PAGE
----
Ah, 2018. For you, perhaps a time to celebrate over Dungeness crab and Chardonnay. For me, I once again ate crow with a splash of vinegar as I wrote my annual predictions column.
I wouldn’t bring up last year’s column, but I know some of you would Google it and taunt me with comments to EdSource. Spare me; I didn’t whiff on every prediction for 2017; I threw in a couple my near-blind dog Dewey could have guessed right.
More on 2017 later. For now, a look ahead at a year that promises to be momentous. Here are more than a dozen predictions for 2018 you can bet your Bitcoin on. Note: I chose only what’s quantifiable, so I won’t predict a bonanza in personalized learning. And, though the November election will be the most watched event, I won’t predict odds of candidates I may write about.
The scale ranges from 1 to 5 “Fensters,” with 1 meaning no chance, and 5 meaning highly likely.
Last year, I wrote. “Keep one eye on Washington and the other on Sacramento this year to see if the Trump and Brown administrations are in conflict or in concert on a bunch of issues.” Bad advice. The Republican Congress’ year-end tax cut is making Gov. Jerry Brown and the Legislature cross-eyed. The new $10,000 limit on deductions for state and property taxes, likely federal budget cuts to offset a whopper increase in the national debt and erosion of the Affordable Care Act that millions of Californians rely on, are bad omens. They will doom chances that Brown will increase spending next year for education priorities, like expanded preschool, beyond the minimum funding for Proposition 98.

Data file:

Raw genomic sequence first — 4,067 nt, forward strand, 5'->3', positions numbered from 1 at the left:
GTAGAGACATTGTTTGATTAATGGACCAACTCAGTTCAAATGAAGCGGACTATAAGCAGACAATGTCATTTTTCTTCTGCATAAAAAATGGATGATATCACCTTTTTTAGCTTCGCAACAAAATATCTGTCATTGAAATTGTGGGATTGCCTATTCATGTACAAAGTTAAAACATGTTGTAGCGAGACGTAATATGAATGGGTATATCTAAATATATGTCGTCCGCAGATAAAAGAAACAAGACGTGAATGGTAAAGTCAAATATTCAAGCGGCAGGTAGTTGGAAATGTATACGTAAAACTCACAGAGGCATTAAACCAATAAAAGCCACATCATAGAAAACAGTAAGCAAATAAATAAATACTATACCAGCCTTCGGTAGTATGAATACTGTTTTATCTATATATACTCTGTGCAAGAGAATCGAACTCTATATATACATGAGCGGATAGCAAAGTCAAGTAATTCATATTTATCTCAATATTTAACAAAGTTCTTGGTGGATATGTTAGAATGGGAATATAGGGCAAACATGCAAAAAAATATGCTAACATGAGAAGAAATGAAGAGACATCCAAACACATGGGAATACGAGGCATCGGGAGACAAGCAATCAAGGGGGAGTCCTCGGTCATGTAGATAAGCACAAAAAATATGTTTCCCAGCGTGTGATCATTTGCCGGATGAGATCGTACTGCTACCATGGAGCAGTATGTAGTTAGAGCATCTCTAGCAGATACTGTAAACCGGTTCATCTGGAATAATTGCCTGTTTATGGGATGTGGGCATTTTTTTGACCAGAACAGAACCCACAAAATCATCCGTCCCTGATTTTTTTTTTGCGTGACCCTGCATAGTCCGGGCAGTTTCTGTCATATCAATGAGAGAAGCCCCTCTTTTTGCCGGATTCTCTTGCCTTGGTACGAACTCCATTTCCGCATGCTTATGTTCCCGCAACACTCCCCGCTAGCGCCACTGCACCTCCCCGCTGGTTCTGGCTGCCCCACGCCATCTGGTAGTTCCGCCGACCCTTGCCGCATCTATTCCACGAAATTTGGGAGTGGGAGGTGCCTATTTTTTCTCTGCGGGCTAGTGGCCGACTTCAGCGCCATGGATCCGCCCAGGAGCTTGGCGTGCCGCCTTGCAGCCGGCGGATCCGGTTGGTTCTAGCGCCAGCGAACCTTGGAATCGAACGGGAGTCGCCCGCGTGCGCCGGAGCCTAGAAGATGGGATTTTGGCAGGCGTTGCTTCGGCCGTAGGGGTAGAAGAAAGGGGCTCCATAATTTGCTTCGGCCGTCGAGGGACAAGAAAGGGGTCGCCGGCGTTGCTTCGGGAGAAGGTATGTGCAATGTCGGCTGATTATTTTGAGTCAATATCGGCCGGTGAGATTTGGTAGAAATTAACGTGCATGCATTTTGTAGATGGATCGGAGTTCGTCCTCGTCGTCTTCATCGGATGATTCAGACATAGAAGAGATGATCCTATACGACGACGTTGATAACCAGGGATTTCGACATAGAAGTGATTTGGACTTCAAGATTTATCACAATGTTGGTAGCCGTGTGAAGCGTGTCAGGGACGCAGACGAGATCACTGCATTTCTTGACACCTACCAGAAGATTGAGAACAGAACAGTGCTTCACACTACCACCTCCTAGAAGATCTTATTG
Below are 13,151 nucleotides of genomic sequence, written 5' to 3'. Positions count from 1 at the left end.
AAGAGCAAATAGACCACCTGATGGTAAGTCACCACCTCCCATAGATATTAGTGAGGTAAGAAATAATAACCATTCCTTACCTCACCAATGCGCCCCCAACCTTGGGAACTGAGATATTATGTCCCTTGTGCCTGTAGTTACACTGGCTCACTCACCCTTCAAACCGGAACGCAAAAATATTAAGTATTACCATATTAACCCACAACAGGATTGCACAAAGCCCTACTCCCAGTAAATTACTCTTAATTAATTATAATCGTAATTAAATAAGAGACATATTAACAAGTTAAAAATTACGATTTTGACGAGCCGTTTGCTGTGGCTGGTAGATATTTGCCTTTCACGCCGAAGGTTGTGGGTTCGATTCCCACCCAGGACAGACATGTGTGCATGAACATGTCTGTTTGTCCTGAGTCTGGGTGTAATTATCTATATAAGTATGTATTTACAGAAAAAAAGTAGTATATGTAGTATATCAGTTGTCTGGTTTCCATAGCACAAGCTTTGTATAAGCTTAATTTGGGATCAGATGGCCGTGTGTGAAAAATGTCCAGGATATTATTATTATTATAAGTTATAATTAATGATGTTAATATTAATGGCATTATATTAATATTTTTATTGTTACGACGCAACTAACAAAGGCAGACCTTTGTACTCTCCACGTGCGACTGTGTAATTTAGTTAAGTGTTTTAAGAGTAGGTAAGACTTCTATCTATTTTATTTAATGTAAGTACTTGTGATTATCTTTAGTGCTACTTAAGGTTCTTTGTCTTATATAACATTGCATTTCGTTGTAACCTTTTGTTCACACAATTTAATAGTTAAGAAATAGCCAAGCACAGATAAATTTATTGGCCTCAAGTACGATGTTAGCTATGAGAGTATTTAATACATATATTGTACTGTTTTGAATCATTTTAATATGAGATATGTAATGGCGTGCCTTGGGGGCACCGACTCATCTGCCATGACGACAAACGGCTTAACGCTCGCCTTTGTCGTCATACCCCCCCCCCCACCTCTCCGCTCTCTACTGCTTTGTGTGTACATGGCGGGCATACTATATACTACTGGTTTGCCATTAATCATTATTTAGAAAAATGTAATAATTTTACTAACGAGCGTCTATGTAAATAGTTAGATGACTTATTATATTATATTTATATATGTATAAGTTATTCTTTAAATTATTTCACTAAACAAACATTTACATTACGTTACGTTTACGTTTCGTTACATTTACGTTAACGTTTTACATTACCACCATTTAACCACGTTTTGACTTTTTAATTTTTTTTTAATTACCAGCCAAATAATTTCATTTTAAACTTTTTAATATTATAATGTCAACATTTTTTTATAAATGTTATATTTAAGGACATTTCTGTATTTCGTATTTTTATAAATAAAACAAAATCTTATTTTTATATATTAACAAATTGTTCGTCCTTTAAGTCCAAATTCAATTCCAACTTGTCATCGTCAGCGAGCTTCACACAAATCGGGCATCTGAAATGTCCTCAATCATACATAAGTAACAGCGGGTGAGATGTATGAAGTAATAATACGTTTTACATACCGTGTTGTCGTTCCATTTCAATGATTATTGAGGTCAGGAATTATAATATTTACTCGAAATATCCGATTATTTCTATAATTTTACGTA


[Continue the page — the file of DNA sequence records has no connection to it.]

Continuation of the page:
Fortunately, according to a projection by the Legislative Analyst’s Office, 2018 could be a bountiful year for Prop. 98. That could enable Brown to pay the final installment on the Local Control Funding Formula, his landmark financing law, in his last year in office — two years ahead of his original projection.